be cut from the welfare rolls.

While this will reduce the welfare outlay, which the county intended, it is unclear how many of the people who fail to show up or come up as a match on the system are actually double dippers. "We don't know how many," said DeStefano. "There is no way to tell how much duplicate aid is going on."

Another element making the payback of such systems difficult to determine is that there is some deterrence from double dipping, which is difficult to quantify in dollars saved because the number of people deterred would remain unknown.


Because Sacramento County is alone in using hand images, they are unable to check other counties for persons getting double benefits. This will become important as more counties begin to use technology for cracking down on double dippers, because the counties will need a common reference for image comparisons.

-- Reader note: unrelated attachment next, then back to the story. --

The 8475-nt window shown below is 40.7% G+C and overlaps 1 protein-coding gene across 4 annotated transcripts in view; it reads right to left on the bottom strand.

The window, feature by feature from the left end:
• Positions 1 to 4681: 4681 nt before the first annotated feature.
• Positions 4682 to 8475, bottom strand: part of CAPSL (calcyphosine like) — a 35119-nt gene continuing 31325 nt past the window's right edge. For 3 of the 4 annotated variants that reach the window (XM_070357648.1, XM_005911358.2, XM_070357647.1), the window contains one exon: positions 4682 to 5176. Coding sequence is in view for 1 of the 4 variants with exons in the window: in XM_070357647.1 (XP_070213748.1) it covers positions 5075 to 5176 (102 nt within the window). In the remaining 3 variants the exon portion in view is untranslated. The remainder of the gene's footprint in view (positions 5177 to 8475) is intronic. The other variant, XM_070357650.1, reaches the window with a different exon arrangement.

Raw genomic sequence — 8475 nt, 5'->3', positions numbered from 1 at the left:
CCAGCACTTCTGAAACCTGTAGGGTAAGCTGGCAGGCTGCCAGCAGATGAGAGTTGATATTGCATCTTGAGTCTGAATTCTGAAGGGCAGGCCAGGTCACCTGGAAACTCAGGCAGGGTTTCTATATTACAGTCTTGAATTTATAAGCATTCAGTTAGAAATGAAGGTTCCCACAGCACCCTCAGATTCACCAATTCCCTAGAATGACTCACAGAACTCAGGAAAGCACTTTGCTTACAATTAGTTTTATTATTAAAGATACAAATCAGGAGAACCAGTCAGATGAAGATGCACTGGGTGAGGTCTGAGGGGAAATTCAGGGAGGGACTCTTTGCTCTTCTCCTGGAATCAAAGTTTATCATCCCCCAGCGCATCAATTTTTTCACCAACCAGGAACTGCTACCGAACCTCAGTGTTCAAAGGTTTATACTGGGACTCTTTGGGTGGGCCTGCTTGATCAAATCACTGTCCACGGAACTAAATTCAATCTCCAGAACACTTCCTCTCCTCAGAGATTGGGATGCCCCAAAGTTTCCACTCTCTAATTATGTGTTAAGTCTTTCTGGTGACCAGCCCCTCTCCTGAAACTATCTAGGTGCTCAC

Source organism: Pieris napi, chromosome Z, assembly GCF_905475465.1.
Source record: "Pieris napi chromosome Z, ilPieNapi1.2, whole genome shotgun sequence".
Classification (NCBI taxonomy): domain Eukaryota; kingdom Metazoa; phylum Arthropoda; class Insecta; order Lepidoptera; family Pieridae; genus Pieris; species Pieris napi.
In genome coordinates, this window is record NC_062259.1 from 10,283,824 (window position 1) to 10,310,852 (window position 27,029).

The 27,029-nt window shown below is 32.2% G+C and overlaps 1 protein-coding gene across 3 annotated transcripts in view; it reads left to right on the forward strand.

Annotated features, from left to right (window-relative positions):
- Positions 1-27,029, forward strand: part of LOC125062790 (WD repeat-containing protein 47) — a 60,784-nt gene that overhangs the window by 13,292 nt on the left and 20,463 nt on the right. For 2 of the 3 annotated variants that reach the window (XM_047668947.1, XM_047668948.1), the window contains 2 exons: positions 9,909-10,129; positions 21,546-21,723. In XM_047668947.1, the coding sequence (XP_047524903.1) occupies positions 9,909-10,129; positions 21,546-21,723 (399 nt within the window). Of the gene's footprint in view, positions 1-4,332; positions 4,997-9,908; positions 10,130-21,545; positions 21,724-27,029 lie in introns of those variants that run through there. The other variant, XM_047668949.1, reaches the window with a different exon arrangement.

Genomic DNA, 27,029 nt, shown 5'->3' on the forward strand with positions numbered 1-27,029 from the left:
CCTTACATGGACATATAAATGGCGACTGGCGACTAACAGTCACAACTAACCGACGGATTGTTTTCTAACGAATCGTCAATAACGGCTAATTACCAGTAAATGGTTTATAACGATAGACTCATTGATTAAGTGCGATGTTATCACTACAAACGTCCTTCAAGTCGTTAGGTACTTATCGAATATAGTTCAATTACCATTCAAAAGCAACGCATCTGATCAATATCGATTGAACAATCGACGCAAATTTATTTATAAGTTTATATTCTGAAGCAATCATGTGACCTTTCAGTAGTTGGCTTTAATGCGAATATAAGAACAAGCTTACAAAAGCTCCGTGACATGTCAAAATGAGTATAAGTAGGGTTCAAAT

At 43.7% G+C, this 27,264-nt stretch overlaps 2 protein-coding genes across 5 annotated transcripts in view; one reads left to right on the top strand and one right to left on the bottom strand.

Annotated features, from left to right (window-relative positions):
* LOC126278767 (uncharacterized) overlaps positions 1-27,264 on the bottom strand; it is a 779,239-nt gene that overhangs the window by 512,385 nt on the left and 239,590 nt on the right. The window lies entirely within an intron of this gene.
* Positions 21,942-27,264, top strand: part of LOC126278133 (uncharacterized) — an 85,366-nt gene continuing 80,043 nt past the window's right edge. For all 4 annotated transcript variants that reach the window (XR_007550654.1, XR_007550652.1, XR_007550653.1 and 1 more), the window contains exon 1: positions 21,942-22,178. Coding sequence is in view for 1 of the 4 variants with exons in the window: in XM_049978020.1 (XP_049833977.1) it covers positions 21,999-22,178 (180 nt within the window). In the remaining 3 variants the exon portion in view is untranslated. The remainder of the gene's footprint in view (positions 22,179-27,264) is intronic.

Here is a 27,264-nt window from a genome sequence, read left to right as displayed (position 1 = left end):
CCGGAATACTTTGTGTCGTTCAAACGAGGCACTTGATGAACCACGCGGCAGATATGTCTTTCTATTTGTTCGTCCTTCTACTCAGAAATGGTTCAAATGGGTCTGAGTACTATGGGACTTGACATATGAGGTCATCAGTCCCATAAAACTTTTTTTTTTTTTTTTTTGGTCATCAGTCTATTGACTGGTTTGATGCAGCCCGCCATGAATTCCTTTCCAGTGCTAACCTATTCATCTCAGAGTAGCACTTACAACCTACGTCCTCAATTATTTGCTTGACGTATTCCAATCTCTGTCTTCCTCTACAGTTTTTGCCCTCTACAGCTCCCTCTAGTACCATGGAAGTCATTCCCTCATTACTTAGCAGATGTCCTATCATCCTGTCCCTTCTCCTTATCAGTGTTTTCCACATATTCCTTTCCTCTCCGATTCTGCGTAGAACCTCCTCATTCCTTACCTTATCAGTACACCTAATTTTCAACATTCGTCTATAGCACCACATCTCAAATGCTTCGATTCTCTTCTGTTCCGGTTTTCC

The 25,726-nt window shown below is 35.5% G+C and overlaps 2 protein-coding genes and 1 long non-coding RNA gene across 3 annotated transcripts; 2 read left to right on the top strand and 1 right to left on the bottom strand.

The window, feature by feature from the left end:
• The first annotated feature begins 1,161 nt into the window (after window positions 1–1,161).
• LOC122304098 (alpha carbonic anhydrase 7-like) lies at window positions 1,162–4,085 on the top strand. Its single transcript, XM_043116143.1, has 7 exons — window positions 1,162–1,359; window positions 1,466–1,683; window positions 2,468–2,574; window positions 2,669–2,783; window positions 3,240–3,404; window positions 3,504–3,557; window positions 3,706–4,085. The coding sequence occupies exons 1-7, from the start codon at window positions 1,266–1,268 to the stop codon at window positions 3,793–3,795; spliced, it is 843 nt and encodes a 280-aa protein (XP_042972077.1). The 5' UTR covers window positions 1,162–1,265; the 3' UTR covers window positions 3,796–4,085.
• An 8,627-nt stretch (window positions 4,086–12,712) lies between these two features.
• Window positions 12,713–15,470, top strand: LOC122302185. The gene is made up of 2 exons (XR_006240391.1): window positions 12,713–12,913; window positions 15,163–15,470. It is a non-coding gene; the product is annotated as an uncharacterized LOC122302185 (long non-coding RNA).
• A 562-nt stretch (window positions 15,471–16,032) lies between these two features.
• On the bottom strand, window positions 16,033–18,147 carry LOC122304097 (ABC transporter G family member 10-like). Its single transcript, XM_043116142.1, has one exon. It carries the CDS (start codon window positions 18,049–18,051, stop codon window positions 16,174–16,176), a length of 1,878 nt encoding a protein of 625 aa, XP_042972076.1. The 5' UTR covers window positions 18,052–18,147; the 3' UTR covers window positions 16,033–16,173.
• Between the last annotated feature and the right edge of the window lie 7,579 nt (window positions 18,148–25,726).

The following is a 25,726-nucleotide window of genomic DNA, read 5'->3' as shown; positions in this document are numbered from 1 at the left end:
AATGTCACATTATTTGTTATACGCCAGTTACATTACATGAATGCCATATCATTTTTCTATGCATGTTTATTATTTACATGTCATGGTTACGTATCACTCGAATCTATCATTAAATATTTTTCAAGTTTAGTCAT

The state plans to deploy a matching system once testing and evaluation of Los Angeles County's fingerprint system is finished, said Sidonie Squire, spokeswoman for the state Department of Social Services. She added that there is no set timetable for implementation.

If the system used by Sacramento meets the requirements being developed by the state, then the hand imagers may be used not only by Sacramento but other counties as well.